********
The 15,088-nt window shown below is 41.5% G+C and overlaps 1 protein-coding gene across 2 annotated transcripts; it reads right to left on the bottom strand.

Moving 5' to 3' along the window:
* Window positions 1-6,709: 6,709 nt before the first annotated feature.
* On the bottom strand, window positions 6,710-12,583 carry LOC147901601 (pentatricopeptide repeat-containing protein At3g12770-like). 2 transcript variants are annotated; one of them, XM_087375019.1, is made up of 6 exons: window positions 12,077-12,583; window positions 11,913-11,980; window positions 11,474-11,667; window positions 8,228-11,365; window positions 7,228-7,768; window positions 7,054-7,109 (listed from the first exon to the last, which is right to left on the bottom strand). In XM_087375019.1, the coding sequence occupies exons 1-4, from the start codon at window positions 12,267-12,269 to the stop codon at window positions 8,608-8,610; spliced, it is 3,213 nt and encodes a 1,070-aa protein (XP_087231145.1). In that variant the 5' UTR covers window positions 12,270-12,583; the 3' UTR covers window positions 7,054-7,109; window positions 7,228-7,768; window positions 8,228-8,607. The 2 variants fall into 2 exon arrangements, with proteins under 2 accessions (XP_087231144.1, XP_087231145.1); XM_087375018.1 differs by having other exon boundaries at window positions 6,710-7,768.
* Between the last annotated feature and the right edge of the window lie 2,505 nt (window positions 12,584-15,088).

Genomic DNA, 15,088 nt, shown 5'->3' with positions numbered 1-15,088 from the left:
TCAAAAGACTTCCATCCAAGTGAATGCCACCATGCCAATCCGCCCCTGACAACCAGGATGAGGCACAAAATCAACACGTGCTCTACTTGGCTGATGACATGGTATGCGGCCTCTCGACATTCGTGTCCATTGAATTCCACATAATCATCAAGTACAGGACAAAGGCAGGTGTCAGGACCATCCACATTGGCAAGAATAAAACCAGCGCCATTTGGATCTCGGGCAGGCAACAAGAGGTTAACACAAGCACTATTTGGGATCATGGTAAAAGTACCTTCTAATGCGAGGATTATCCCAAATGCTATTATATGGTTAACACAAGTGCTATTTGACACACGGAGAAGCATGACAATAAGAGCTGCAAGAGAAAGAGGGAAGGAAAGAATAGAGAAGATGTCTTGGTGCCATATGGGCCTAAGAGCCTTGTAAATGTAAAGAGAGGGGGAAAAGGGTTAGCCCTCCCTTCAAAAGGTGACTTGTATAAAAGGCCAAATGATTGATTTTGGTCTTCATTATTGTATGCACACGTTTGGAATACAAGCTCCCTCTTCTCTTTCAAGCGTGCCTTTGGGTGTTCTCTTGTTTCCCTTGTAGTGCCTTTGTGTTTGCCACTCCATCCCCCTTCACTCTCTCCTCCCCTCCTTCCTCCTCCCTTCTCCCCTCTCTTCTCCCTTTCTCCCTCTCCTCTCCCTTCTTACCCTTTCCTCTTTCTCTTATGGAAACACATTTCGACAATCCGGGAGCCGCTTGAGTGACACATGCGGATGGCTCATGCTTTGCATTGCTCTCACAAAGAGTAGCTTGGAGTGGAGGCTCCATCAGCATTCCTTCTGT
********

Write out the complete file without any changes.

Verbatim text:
The 15,088-nt window shown below is 41.5% G+C and overlaps 1 protein-coding gene across 2 annotated transcripts; it reads right to left on the bottom strand.

Moving 5' to 3' along the window:
* Window positions 1-6,709: 6,709 nt before the first annotated feature.
* On the bottom strand, window positions 6,710-12,583 carry LOC147901601 (pentatricopeptide repeat-containing protein At3g12770-like). 2 transcript variants are annotated; one of them, XM_087375019.1, is made up of 6 exons: window positions 12,077-12,583; window positions 11,913-11,980; window positions 11,474-11,667; window positions 8,228-11,365; window positions 7,228-7,768; window positions 7,054-7,109 (listed from the first exon to the last, which is right to left on the bottom strand). In XM_087375019.1, the coding sequence occupies exons 1-4, from the start codon at window positions 12,267-12,269 to the stop codon at window positions 8,608-8,610; spliced, it is 3,213 nt and encodes a 1,070-aa protein (XP_087231145.1). In that variant the 5' UTR covers window positions 12,270-12,583; the 3' UTR covers window positions 7,054-7,109; window positions 7,228-7,768; window positions 8,228-8,607. The 2 variants fall into 2 exon arrangements, with proteins under 2 accessions (XP_087231144.1, XP_087231145.1); XM_087375018.1 differs by having other exon boundaries at window positions 6,710-7,768.
* Between the last annotated feature and the right edge of the window lie 2,505 nt (window positions 12,584-15,088).

Genomic DNA, 15,088 nt, shown 5'->3' with positions numbered 1-15,088 from the left:
TCAAAAGACTTCCATCCAAGTGAATGCCACCATGCCAATCCGCCCCTGACAACCAGGATGAGGCACAAAATCAACACGTGCTCTACTTGGCTGATGACATGGTATGCGGCCTCTCGACATTCGTGTCCATTGAATTCCACATAATCATCAAGTACAGGACAAAGGCAGGTGTCAGGACCATCCACATTGGCAAGAATAAAACCAGCGCCATTTGGATCTCGGGCAGGCAACAAGAGGTTAACACAAGCACTATTTGGGATCATGGTAAAAGTACCTTCTAATGCGAGGATTATCCCAAATGCTATTATATGGTTAACACAAGTGCTATTTGACACACGGAGAAGCATGACAATAAGAGCTGCAAGAGAAAGAGGGAAGGAAAGAATAGAGAAGATGTCTTGGTGCCATATGGGCCTAAGAGCCTTGTAAATGTAAAGAGAGGGGGAAAAGGGTTAGCCCTCCCTTCAAAAGGTGACTTGTATAAAAGGCCAAATGATTGATTTTGGTCTTCATTATTGTATGCACACGTTTGGAATACAAGCTCCCTCTTCTCTTTCAAGCGTGCCTTTGGGTGTTCTCTTGTTTCCCTTGTAGTGCCTTTGTGTTTGCCACTCCATCCCCCTTCACTCTCTCCTCCCCTCCTTCCTCCTCCCTTCTCCCCTCTCTTCTCCCTTTCTCCCTCTCCTCTCCCTTCTTACCCTTTCCTCTTTCTCTTATGGAAACACATTTCGACAATCCGGGAGCCGCTTGAGTGACACATGCGGATGGCTCATGCTTTGCATTGCTCTCACAAAGAGTAGCTTGGAGTGGAGGCTCCATCAGCATTCCTTCTGT